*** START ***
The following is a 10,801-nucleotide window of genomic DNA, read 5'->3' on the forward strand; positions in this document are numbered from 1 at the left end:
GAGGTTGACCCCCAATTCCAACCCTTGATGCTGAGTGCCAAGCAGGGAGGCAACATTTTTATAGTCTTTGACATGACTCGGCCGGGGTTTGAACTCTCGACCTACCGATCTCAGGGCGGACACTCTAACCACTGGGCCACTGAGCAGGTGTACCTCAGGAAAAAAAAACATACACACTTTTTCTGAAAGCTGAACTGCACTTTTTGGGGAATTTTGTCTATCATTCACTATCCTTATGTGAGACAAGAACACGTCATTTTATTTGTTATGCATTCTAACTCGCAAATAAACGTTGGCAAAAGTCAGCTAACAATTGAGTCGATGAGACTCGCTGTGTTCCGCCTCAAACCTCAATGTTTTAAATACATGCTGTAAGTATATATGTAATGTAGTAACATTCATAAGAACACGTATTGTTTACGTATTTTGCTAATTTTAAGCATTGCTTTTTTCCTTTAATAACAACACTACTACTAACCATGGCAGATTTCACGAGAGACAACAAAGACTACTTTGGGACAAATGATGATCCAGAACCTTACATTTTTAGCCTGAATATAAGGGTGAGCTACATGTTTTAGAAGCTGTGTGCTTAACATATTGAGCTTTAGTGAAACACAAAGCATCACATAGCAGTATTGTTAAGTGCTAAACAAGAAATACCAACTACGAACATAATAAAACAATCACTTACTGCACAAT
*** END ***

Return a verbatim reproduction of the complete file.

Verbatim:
The following is a 10,801-nucleotide window of genomic DNA, read 5'->3' on the forward strand; positions in this document are numbered from 1 at the left end:
GAGGTTGACCCCCAATTCCAACCCTTGATGCTGAGTGCCAAGCAGGGAGGCAACATTTTTATAGTCTTTGACATGACTCGGCCGGGGTTTGAACTCTCGACCTACCGATCTCAGGGCGGACACTCTAACCACTGGGCCACTGAGCAGGTGTACCTCAGGAAAAAAAAACATACACACTTTTTCTGAAAGCTGAACTGCACTTTTTGGGGAATTTTGTCTATCATTCACTATCCTTATGTGAGACAAGAACACGTCATTTTATTTGTTATGCATTCTAACTCGCAAATAAACGTTGGCAAAAGTCAGCTAACAATTGAGTCGATGAGACTCGCTGTGTTCCGCCTCAAACCTCAATGTTTTAAATACATGCTGTAAGTATATATGTAATGTAGTAACATTCATAAGAACACGTATTGTTTACGTATTTTGCTAATTTTAAGCATTGCTTTTTTCCTTTAATAACAACACTACTACTAACCATGGCAGATTTCACGAGAGACAACAAAGACTACTTTGGGACAAATGATGATCCAGAACCTTACATTTTTAGCCTGAATATAAGGGTGAGCTACATGTTTTAGAAGCTGTGTGCTTAACATATTGAGCTTTAGTGAAACACAAAGCATCACATAGCAGTATTGTTAAGTGCTAAACAAGAAATACCAACTACGAACATAATAAAACAATCACTTACTGCACAAT